Monday, January 28, 2008

Don’t ask; don’t tell

Imagine that you are firmly ensconced in the prospect’s rust-colored vinyl visitor’s chair (design circa 1972) after having spent the past 30 minutes deftly explaining how wonderful your stuff is. By asking intelligent questions, you have collected a lot of good information to help capture the customer. You have also demonstrated a good understanding of the prospect’s challenges, answered her questions sufficiently, and have begun to develop a nice rapport. This could be the one, you think—the first customer. Then, just as you are putting your notes back in your genuine faux leather briefcase and discussing a follow-up appointment to go over the details of the multi-million dollar agreement, she asks, “How many customers do you have?”

You pause for a second, looking at the prospect as if the issue had never occurred to you. You respond with something like, “ “None, yet. So, you’ll have our full attention. And I won’t have to go through 27 layers of management to get things done on your behalf.” You have just answered the question succinctly and reinforced it as a positive. Then you say, “Now, about that follow up appointment. How about next Wednesday?”

You may be surprised how seldom prospects ask about your company’s size and background. They are more interested in what you can do than how big you are. Should the question arise, try to emanate confidence that the size of your company matters only in that you will be ultra-responsive to the prospect when she becomes a customer. Your prospect will be more inclined to share your confidence at a result.

In cops and lawyers shows on TV, the hotshot attorney always prepares his witness by saying,
“Just answer the question. Never offer any more information than you have to.” You can use the same approach when the “How many customers do you have” question arises. Answer the question and then direct the conversation toward more important stuff.

This is the more important stuff: When you tell the prospect that she would be your first customer, make her feel comfortable about it. Let her see your confidence.

You: I will be just as dependable as anybody else you might choose as your provider for this service. In fact, I will be more reliable.”

Your prospect: Really? How so?

You: When I go to bed at night, I will dream about how my company can address your needs. I will think about it last thing at the end of the day and first thing in the morning, too. Now tell me more about your expectations so that I can explain how we will meet them…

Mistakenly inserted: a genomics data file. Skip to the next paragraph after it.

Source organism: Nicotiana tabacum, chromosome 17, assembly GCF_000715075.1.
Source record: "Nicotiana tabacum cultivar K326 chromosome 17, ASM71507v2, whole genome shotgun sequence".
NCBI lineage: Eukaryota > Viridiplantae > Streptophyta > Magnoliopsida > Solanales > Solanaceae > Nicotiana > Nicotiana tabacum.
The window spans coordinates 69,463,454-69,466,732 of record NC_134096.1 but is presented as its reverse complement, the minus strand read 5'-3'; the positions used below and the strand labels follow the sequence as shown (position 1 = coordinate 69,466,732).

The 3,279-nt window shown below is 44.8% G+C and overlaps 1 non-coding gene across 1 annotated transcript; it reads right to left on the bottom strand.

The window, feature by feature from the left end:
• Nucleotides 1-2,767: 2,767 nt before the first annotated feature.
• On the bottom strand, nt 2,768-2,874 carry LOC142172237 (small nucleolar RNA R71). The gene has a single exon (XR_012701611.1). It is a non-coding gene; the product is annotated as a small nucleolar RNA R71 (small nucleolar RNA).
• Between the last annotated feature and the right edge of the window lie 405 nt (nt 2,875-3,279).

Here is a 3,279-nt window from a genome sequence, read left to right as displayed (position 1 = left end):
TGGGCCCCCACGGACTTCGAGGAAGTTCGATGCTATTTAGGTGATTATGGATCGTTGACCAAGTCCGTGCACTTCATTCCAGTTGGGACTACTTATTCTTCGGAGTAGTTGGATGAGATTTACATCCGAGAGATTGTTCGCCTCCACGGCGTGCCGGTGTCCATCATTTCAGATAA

Your prospect: That’s not necessary. You’ve dazzled me with your sincerity. Let me get my pen so that I can sign this agreement. In fact, I think I’ll take two of what you’re selling.

OK, it may not go exactly that way, but just because a prospect asks you how many customers you have doesn’t necessarily mean it is big issue for her. A prospect may be simply running through a mental list of questions she would normally ask in trying to separate the pretenders from the real thing. (Remember, you’re the real thing.) It’s also possible, if she’s not the ultimate decision maker, that she’s anticipating what her boss will ask her. She may have already made up her mind, and she’s ready to go to bat for you. Or, perhaps, she’s just leading up to what she feels are more important questions. Whether you have one or 100 customers wouldn’t break or seal the deal in her mind. It may just be one item in a litany of things she wants to note. If a prospect wants badly enough to buy what you have, she may even help you along in providing the right reasons to make it a smart decision.

If your lack of customers makes her decision a questionable move, she may probe further until she finds sufficient justification. Perhaps the newness of your company will be a bigger deal to you than it will be to her. Should such details be a concern to the prospect, however, they will probably come up relatively early in the conversation, which gives you plenty of time to address them.

In your company’s early days, you may occasionally have conversations like this one:

Prospect: How many employees work specifically on making improvements to your product?

You: One, give or take.

Prospect: Just one? Small companies make me a little nervous.

You: First, let me show you how the product works. If you think it offers a solution to your needs, I would like to discuss further how my company’s size could be your advantage.

Prospect: OK.

After the prospect sees the product, you can anticipate one of two results:
1) The prospect will worry less about the size of your staff because he really likes the product.
2) He wasn’t very impressed by what he saw, and so the size of your company would not matter anyway. His feelings about the actual product ultimately mattered more than the number of people working on it.

The prospect may not care so much if you have one or more persons working on a job, as long as you can demonstrate good results. You can devise ways to prove that the smallness of your company is no liability.

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